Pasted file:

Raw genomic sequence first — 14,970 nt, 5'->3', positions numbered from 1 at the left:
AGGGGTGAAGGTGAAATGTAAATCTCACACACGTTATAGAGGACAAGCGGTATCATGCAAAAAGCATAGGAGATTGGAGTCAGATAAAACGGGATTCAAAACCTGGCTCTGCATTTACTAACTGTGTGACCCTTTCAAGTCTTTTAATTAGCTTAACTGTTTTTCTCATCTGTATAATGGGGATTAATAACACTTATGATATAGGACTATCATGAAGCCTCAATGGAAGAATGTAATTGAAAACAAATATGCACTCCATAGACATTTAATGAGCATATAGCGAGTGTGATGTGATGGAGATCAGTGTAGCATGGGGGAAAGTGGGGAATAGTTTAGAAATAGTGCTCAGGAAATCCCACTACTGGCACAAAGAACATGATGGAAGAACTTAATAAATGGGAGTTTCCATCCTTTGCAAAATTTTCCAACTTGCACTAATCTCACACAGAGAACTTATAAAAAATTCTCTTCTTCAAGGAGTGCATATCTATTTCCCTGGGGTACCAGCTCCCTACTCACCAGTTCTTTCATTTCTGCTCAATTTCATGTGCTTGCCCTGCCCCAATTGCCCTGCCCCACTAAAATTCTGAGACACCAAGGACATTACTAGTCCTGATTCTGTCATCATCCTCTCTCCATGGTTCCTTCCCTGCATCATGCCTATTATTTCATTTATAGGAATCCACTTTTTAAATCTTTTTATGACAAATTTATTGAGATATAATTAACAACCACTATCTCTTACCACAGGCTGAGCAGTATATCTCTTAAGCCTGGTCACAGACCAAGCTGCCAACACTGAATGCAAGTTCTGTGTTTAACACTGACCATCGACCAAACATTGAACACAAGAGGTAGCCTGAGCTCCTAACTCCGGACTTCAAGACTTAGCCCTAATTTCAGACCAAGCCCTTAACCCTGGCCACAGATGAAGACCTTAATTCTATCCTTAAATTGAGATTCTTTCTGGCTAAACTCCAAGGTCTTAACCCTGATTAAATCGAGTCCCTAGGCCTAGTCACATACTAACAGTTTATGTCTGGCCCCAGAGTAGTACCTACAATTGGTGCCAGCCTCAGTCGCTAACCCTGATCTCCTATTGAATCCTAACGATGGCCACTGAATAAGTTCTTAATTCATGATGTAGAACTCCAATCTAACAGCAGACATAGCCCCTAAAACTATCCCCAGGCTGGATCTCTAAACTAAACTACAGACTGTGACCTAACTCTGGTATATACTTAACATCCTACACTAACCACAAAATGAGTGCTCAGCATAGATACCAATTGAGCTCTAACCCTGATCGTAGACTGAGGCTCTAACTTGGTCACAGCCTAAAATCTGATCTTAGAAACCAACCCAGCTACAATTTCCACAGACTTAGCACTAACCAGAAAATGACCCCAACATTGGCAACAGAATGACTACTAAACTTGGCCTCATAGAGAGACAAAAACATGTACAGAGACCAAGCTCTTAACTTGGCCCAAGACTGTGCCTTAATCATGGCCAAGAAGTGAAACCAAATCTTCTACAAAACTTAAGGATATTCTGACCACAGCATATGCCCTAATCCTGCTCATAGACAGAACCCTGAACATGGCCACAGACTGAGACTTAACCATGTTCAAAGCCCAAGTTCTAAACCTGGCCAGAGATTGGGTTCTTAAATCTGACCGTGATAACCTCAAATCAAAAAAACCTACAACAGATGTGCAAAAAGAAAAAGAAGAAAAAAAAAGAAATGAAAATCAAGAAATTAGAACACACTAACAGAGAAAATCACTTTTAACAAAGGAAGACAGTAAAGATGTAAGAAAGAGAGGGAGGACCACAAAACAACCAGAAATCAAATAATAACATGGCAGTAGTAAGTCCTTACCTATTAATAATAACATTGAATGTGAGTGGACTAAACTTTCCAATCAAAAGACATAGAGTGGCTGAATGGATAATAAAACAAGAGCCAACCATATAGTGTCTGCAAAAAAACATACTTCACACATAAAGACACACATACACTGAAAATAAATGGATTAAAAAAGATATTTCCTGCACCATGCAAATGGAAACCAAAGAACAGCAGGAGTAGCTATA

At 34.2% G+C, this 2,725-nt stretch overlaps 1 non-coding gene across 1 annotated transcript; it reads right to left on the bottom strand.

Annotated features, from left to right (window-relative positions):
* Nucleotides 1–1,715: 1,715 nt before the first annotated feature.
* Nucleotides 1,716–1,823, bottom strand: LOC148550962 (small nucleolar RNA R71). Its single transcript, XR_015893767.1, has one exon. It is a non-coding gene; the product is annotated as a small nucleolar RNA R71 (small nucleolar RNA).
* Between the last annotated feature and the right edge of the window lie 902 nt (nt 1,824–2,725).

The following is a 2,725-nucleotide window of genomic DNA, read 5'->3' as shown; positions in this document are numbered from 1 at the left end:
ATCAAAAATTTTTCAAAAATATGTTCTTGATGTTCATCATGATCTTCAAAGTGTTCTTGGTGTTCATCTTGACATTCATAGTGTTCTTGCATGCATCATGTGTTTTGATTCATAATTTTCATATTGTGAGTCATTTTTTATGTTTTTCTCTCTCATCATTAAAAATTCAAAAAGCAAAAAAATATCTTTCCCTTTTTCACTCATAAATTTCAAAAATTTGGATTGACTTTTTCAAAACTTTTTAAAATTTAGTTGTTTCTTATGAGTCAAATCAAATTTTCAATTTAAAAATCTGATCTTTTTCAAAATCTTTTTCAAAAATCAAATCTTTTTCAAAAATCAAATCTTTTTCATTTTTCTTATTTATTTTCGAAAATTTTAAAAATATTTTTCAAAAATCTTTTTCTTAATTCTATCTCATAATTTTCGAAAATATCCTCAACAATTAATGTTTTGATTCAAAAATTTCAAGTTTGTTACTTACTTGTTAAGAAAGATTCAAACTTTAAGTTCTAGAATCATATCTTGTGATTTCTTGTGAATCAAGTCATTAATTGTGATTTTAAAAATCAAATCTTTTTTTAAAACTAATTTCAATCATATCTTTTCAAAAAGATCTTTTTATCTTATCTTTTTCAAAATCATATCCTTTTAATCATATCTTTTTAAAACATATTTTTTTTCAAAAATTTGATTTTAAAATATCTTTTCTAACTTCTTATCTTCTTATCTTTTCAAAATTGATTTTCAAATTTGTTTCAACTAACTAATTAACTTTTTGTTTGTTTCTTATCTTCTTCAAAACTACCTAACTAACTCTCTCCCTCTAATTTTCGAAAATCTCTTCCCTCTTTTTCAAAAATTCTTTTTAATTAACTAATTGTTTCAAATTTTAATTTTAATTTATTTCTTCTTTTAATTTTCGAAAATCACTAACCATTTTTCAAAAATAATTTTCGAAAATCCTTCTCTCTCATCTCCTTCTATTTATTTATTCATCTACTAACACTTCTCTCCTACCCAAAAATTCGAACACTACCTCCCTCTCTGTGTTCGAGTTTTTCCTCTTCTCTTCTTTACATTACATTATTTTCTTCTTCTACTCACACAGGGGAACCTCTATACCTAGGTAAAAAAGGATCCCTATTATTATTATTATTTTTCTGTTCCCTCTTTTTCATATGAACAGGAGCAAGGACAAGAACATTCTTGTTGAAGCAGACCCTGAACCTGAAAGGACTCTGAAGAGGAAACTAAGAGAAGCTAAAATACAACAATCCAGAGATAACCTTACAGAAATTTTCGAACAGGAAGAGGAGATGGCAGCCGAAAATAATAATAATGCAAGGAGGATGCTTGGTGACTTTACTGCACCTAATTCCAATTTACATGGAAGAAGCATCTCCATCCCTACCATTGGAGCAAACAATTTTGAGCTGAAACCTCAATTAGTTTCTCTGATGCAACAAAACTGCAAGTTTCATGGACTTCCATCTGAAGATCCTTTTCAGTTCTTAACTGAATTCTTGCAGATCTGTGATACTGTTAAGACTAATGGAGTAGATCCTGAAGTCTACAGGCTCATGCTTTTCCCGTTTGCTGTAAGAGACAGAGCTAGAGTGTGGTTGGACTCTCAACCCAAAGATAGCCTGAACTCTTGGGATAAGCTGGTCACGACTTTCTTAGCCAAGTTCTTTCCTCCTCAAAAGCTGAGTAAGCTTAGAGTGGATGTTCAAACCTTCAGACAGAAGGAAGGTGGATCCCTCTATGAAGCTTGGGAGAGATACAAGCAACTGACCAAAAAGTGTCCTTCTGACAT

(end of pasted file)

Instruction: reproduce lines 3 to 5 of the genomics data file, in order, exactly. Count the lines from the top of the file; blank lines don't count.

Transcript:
At 34.2% G+C, this 2,725-nt stretch overlaps 1 non-coding gene across 1 annotated transcript; it reads right to left on the bottom strand.

Annotated features, from left to right (window-relative positions):
* Nucleotides 1–1,715: 1,715 nt before the first annotated feature.